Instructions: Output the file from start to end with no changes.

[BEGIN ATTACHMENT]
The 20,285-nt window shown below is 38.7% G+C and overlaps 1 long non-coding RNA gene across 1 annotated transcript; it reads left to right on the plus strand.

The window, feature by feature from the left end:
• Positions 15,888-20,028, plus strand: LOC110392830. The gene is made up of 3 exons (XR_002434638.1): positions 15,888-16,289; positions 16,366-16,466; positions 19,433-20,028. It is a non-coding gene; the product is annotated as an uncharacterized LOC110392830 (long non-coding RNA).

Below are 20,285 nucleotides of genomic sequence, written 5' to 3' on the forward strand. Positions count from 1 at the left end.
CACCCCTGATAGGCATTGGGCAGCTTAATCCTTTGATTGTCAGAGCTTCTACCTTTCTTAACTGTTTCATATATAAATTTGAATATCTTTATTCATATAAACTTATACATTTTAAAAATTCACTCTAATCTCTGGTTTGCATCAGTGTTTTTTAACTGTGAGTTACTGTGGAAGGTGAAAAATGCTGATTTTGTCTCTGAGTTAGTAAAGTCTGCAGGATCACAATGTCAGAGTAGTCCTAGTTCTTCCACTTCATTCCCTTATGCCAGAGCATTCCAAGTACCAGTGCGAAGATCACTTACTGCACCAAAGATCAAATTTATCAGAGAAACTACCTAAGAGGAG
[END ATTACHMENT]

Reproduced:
The 20,285-nt window shown below is 38.7% G+C and overlaps 1 long non-coding RNA gene across 1 annotated transcript; it reads left to right on the plus strand.

The window, feature by feature from the left end:
• Positions 15,888-20,028, plus strand: LOC110392830. The gene is made up of 3 exons (XR_002434638.1): positions 15,888-16,289; positions 16,366-16,466; positions 19,433-20,028. It is a non-coding gene; the product is annotated as an uncharacterized LOC110392830 (long non-coding RNA).

Below are 20,285 nucleotides of genomic sequence, written 5' to 3' on the forward strand. Positions count from 1 at the left end.
CACCCCTGATAGGCATTGGGCAGCTTAATCCTTTGATTGTCAGAGCTTCTACCTTTCTTAACTGTTTCATATATAAATTTGAATATCTTTATTCATATAAACTTATACATTTTAAAAATTCACTCTAATCTCTGGTTTGCATCAGTGTTTTTTAACTGTGAGTTACTGTGGAAGGTGAAAAATGCTGATTTTGTCTCTGAGTTAGTAAAGTCTGCAGGATCACAATGTCAGAGTAGTCCTAGTTCTTCCACTTCATTCCCTTATGCCAGAGCATTCCAAGTACCAGTGCGAAGATCACTTACTGCACCAAAGATCAAATTTATCAGAGAAACTACCTAAGAGGAG